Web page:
By Mary Doyle, Fort Meade Public Affairs Office
Fort Meade Partners with USDA for deer reduction
FORT GEORGE G. MEADE – To protect natural resources and habitat as well as prevent property damage and increased health risks to humans, Fort Meade will partner once again with the USDA Animal and Plant Health Inspection Service, Wildlife Services Environmental Division, to conduct deer reduction operations starting Feb. 2. According to a 2020 survey of white-tailed deer on Fort Meade, the population is estimated to be 36 deer per square mile. A healthy population is considered to be 18 deer per square mile.
Fort Meade has been working to thin the white-tail deer population on post since 2015. When the first deer culling operation took place, there were an estimated 156 deer per square mile on the installation, seven times more than what wildlife experts consider a healthy herd. Fort Meade’s deer population had flourished in the enclosed area over several years. Hunting has not been allowed on Fort Meade for more than two decades.
As in years past, two USDA marksmen teamed with a Directorate of Emergency Services representative will conduct the reduction operations through March 31, or until they reach their goal of thinning the population by 125 deer. The work is performed using suppressed rifles to minimize impacts on people living and working on Fort Meade. The hours of the deer reduction will be Monday through Thursday, after dark until approximately 1 a.m. These times will help ensure the operations will not impact rush hour traffic.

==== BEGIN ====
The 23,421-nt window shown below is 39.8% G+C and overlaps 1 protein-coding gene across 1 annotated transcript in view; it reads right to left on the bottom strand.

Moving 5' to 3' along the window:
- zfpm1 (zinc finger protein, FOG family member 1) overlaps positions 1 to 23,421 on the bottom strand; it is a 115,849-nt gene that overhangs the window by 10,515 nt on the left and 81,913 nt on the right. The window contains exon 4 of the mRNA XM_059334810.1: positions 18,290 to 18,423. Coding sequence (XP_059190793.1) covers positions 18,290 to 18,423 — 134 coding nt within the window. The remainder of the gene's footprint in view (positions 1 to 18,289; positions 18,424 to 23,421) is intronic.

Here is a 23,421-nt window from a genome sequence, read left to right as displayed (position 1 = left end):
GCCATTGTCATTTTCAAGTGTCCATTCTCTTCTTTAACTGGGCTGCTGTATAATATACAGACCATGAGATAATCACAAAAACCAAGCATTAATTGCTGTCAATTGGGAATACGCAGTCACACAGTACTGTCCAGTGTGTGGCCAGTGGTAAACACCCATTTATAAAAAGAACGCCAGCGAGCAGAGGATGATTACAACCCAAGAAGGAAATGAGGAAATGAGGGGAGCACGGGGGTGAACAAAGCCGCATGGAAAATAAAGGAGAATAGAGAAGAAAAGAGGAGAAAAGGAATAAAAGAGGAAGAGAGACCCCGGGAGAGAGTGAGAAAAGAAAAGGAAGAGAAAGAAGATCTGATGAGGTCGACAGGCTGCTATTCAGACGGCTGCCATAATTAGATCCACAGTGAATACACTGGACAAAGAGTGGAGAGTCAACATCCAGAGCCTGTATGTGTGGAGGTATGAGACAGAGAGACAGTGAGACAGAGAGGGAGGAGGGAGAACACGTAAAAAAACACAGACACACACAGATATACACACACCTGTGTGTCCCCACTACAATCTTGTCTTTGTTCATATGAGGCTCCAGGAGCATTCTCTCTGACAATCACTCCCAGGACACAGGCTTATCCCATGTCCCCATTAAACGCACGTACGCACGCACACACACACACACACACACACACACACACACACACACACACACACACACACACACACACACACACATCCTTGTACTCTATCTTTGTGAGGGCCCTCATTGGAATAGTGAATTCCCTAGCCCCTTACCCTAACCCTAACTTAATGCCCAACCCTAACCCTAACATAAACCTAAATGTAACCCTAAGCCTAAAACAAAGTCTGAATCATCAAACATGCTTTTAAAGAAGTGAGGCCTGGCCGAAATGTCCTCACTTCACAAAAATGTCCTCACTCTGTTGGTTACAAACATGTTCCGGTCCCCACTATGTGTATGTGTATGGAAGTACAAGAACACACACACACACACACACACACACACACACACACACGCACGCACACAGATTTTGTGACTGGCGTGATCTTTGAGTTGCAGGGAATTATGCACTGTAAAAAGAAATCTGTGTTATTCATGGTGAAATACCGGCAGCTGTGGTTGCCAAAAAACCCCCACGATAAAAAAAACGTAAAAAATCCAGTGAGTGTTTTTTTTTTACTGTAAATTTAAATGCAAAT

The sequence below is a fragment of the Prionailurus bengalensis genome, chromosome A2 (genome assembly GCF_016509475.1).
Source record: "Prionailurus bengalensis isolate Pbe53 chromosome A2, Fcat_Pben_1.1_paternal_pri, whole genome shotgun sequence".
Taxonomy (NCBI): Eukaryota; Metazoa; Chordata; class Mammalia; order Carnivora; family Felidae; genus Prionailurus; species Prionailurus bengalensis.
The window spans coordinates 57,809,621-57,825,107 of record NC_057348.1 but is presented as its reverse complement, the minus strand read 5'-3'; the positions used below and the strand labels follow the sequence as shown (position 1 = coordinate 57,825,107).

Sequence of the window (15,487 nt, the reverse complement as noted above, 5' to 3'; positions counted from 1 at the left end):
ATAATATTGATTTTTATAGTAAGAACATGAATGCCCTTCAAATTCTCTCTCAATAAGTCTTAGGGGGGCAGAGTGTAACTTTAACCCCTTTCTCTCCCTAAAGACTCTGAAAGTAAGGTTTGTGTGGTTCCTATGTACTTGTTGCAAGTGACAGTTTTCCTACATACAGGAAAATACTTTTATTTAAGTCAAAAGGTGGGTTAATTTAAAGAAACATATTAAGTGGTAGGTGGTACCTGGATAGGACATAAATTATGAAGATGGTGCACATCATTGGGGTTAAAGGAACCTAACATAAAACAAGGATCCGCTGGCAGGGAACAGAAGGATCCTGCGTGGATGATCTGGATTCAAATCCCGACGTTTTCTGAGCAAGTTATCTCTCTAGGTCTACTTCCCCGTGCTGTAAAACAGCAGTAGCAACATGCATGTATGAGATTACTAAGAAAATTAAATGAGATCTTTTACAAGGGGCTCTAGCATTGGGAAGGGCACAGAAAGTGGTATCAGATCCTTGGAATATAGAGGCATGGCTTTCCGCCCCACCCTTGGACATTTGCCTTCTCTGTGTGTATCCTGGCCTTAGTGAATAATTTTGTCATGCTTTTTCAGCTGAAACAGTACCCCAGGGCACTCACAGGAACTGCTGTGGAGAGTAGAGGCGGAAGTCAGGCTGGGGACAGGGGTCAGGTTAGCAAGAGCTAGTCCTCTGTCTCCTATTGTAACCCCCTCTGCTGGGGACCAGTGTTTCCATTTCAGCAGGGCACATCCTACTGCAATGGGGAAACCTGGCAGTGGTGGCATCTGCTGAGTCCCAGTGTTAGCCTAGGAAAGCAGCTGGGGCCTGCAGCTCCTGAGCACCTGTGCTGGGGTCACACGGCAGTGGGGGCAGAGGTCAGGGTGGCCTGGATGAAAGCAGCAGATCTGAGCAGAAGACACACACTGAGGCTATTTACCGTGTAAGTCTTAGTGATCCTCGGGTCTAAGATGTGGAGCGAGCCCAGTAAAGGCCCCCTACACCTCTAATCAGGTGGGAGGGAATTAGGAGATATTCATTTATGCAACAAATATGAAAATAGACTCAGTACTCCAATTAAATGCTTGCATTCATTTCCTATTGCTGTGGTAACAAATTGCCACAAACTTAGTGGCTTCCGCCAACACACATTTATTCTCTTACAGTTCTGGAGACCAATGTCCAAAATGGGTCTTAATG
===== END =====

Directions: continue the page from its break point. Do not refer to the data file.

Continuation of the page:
Shooting zones will be directed away from structures, vehicles, equipment and bodies of water. Shooting will primarily be conducted in wooded areas, large clearings and areas defined as having more than one deer.
The USDA Animal and Plant Health Inspection Service, Wildlife Services, Environmental Division has a record of zero accidents and a 100-percent drop rate.
Like last year, a deer processor will prepare the meat for donation to the Maryland Food Bank. Fort Meade has donated tens of thousands of pounds of venison to the Maryland Food Bank since 2015. Most of the meat was distributed to veteran-oriented charitable organizations.